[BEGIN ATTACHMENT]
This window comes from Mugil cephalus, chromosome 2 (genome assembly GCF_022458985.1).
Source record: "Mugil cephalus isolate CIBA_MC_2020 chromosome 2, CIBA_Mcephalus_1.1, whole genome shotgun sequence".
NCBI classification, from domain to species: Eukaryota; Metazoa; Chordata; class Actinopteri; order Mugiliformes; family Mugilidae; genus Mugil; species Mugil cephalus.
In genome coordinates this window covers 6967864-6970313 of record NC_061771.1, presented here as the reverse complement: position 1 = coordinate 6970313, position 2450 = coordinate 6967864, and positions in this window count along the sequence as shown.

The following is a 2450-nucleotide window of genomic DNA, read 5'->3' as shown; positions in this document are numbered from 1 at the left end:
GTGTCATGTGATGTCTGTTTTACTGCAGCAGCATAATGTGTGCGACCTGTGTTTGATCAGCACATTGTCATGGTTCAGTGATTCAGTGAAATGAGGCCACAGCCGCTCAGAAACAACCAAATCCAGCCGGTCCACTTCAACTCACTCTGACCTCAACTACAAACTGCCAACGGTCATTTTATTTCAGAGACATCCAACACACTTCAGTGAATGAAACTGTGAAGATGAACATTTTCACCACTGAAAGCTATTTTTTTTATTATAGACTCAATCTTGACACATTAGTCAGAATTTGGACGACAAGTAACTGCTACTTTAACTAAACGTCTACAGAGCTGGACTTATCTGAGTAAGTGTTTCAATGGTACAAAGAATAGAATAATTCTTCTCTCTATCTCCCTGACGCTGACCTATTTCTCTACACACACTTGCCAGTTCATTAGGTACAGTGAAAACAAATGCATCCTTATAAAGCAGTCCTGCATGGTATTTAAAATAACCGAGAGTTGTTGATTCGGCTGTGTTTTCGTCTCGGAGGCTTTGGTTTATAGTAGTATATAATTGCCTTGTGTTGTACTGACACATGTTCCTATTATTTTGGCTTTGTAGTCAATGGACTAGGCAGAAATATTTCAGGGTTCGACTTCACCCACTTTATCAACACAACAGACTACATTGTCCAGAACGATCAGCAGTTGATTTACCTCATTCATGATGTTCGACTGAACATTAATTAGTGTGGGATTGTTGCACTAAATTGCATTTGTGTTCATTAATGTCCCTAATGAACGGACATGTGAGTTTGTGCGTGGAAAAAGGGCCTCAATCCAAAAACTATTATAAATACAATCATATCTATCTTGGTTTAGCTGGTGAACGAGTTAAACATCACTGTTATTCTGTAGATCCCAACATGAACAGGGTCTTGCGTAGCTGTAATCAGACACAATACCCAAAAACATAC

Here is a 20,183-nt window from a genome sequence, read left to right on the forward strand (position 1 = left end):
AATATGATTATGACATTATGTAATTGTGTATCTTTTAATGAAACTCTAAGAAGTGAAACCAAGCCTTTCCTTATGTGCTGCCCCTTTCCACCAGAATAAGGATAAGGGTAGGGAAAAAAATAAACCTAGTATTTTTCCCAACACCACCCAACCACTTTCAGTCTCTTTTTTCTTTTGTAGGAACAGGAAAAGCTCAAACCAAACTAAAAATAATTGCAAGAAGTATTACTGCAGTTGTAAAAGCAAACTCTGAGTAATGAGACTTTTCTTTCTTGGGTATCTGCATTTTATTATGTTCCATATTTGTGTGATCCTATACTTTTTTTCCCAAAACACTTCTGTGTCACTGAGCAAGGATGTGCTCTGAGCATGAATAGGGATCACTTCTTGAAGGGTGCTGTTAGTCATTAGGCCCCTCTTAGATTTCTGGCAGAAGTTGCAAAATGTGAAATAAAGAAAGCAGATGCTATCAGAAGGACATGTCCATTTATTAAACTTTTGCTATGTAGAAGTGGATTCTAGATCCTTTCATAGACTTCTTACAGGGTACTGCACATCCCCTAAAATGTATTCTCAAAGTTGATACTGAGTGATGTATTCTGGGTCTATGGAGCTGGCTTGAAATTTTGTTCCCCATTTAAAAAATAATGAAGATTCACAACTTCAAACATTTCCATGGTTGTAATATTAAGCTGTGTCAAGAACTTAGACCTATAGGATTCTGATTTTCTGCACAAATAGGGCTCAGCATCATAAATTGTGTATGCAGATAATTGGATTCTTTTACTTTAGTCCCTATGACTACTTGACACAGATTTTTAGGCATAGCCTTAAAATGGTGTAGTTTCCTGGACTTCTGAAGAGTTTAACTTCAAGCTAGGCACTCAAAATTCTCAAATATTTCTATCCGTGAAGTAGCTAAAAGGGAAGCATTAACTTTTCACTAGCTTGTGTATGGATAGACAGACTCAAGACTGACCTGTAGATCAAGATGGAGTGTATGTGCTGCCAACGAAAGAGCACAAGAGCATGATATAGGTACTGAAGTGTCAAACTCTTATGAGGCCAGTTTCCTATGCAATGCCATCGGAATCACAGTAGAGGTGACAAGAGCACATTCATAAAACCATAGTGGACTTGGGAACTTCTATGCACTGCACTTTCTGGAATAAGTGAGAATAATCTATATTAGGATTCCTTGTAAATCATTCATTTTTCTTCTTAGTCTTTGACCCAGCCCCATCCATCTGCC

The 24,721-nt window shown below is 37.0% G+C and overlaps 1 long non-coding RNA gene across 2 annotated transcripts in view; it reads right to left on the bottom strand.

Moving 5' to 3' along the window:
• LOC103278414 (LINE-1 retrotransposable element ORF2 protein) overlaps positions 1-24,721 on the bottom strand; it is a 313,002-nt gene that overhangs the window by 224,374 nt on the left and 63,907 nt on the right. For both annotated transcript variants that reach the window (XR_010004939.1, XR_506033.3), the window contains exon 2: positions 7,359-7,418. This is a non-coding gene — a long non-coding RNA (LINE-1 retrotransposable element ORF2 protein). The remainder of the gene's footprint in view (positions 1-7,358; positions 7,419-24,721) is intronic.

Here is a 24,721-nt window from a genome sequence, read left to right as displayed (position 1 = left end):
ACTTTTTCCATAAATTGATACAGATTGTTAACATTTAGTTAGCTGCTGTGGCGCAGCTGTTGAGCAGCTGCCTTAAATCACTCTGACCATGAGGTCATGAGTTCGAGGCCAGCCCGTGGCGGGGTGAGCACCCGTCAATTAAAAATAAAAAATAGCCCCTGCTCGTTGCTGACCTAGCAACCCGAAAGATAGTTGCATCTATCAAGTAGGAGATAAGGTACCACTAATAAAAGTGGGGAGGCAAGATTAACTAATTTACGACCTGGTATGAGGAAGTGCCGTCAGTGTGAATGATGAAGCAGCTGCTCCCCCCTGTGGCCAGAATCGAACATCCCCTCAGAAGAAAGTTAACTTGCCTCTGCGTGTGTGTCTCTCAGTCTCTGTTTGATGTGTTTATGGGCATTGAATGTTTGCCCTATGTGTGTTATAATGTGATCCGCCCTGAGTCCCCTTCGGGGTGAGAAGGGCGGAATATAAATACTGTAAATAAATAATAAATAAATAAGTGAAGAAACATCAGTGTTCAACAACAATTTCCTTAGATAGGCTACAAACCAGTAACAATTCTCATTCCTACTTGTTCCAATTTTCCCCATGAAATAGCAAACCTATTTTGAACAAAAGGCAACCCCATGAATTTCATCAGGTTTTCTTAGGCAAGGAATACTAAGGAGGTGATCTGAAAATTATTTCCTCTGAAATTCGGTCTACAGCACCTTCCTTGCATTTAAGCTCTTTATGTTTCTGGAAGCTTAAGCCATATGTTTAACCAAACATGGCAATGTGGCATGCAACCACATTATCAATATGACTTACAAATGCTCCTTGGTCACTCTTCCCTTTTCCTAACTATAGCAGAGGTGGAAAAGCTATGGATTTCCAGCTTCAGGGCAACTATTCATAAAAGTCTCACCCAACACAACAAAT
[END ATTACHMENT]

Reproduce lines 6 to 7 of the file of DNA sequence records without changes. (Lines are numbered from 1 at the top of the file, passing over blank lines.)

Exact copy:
GTGTCATGTGATGTCTGTTTTACTGCAGCAGCATAATGTGTGCGACCTGTGTTTGATCAGCACATTGTCATGGTTCAGTGATTCAGTGAAATGAGGCCACAGCCGCTCAGAAACAACCAAATCCAGCCGGTCCACTTCAACTCACTCTGACCTCAACTACAAACTGCCAACGGTCATTTTATTTCAGAGACATCCAACACACTTCAGTGAATGAAACTGTGAAGATGAACATTTTCACCACTGAAAGCTATTTTTTTTATTATAGACTCAATCTTGACACATTAGTCAGAATTTGGACGACAAGTAACTGCTACTTTAACTAAACGTCTACAGAGCTGGACTTATCTGAGTAAGTGTTTCAATGGTACAAAGAATAGAATAATTCTTCTCTCTATCTCCCTGACGCTGACCTATTTCTCTACACACACTTGCCAGTTCATTAGGTACAGTGAAAACAAATGCATCCTTATAAAGCAGTCCTGCATGGTATTTAAAATAACCGAGAGTTGTTGATTCGGCTGTGTTTTCGTCTCGGAGGCTTTGGTTTATAGTAGTATATAATTGCCTTGTGTTGTACTGACACATGTTCCTATTATTTTGGCTTTGTAGTCAATGGACTAGGCAGAAATATTTCAGGGTTCGACTTCACCCACTTTATCAACACAACAGACTACATTGTCCAGAACGATCAGCAGTTGATTTACCTCATTCATGATGTTCGACTGAACATTAATTAGTGTGGGATTGTTGCACTAAATTGCATTTGTGTTCATTAATGTCCCTAATGAACGGACATGTGAGTTTGTGCGTGGAAAAAGGGCCTCAATCCAAAAACTATTATAAATACAATCATATCTATCTTGGTTTAGCTGGTGAACGAGTTAAACATCACTGTTATTCTGTAGATCCCAACATGAACAGGGTCTTGCGTAGCTGTAATCAGACACAATACCCAAAAACATAC

Here is a 20,183-nt window from a genome sequence, read left to right on the forward strand (position 1 = left end):